The Enid News and Eagle, Enid, OK

Local and State News

February 13, 2013

Fairgrounds tax, school bond issues approved

ENID, Okla. — Woodward County voters approved a half-cent sales tax proposal to pay for renovations to the fairgrounds.

The renovations, which include construction of a new 60,000-square-foot expo center and other improvements, are estimated to cost about $12.4 million.

The vote was 858-580, or 59.7 percent, in favor.

The project also includes:

• Removal of one of the current fair barns, referred to as Building 2, which is about 100 years old.

• Replacing Building 2 with a covered pavilion.

• Renovation of the adjacent fair barns, referred to as Buildings 1 and 3, which range in age from almost 60 to more than 80 years old.

• Removal of another fair barn and the current office complex housing OSU Extension Center, the district attorney’s bogus check division, and Soil Conservation District.

The new expo center would replace the office complex and include a multipurpose arena area, as well as new office space for the OSU Extension Center and district attorney’s bogus check division.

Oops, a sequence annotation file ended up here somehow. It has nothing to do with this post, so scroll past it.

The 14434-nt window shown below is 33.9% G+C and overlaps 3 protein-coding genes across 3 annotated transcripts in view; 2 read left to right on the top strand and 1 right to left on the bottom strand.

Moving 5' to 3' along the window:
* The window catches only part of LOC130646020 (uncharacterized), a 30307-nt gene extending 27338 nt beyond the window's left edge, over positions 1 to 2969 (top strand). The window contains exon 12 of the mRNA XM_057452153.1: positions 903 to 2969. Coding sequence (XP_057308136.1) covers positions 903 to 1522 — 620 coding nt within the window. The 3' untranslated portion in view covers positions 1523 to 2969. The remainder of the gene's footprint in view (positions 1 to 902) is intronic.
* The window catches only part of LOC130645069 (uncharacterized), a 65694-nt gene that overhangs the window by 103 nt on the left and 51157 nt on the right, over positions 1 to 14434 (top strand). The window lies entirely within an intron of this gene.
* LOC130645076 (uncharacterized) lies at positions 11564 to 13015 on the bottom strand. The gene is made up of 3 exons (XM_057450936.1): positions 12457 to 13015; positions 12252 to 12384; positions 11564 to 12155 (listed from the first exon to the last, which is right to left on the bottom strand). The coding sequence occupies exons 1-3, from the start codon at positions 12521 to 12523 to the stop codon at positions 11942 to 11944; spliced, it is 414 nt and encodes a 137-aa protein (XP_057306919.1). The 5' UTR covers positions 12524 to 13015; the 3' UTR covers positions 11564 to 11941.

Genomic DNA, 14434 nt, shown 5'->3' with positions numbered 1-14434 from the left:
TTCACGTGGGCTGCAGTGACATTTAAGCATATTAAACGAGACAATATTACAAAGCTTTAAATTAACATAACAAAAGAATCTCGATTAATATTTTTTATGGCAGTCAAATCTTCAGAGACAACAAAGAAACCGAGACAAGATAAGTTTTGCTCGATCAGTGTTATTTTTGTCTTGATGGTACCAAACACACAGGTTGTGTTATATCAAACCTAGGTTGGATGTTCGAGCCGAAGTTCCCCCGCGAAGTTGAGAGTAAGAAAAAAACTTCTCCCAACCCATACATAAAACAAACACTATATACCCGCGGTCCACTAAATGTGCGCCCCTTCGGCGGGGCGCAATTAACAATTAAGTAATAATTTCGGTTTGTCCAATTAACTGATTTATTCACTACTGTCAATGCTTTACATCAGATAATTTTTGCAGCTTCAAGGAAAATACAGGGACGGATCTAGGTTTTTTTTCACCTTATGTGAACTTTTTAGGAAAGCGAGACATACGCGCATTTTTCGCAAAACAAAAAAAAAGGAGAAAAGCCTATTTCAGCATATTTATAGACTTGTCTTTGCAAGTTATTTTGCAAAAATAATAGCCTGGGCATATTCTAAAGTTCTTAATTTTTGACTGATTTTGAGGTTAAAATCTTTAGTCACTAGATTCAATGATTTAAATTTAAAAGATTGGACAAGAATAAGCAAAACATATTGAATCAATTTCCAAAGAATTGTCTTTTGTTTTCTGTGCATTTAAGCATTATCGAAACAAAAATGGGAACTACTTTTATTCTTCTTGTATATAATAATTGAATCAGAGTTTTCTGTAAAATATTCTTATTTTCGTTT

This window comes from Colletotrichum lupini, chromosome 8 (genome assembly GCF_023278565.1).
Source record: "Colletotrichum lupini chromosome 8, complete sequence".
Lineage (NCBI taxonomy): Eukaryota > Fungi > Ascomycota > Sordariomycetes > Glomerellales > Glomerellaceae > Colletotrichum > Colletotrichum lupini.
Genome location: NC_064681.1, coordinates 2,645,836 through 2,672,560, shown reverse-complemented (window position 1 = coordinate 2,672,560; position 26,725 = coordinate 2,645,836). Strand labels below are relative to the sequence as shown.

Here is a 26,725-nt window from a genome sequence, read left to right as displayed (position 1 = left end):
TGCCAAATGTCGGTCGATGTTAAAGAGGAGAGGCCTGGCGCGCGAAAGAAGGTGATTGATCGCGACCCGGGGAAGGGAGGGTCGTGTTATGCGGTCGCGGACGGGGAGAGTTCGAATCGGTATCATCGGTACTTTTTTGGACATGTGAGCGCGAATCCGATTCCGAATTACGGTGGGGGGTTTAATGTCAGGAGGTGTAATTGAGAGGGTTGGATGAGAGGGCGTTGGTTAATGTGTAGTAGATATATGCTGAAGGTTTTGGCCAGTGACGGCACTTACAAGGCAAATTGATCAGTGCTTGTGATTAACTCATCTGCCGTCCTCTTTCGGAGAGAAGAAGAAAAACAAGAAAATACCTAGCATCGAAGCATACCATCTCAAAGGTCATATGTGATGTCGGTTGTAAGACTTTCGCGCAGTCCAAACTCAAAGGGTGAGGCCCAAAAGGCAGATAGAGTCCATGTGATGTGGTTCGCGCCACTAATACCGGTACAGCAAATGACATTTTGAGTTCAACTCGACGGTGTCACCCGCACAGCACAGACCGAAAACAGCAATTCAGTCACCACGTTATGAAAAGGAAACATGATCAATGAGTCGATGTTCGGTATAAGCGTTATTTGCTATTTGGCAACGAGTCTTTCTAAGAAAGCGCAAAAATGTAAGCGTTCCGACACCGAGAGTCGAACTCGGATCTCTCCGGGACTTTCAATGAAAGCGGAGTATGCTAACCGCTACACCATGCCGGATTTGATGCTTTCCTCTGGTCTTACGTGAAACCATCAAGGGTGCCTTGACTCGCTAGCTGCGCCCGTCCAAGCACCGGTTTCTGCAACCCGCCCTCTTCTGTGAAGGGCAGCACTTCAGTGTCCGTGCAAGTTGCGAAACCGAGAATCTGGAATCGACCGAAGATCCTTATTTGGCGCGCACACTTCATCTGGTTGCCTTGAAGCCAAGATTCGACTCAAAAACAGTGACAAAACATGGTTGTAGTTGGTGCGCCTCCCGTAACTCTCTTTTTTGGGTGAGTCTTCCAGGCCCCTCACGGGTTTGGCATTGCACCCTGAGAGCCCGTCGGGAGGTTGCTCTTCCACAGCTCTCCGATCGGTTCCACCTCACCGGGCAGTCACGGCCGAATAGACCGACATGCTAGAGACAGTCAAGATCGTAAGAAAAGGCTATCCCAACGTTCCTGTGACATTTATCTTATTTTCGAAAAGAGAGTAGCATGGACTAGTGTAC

School bonds

Cimarron Public Schools patrons approved a $420,000 bond issue to replace four high-mileage buses. All have more than 100,000 miles on them.

The vote was 170-53, with 76.2 percent of voters approving. School bond measures require a 60 percent supermajority for passage.

Seiling Public Schools patrons approved two bond proposals.

Superintendent Randy Seifried said the first proposition is a $550,000 school renovation item.

The vote was 308-43, or 87.7 percent, in favor.

“We’re going to make repairs to restrooms, add lighting to the baseball fields, add technology, make heating and air conditioning changes, replace doors, install energy-efficient lighting at the football field and add a vo-ag pickup,” Seifried said.

The second issue is a $250,000 transportation proposition to buy three route buses. The district will replace two 1997 models and a 2000 model.

All are high-mileage, and have hit the point that they are expensive to maintain, Seifried said. Every now and then, the buses have broken down on the road.

The vote was 307-45, or 87.2 percent, in favor.

The 420-student district takes in almost 300 square miles, Seifried said.

Seifried said the district’s last transportation bond issue was about 12 years ago, but it has been able to purchase buses by other means since then.

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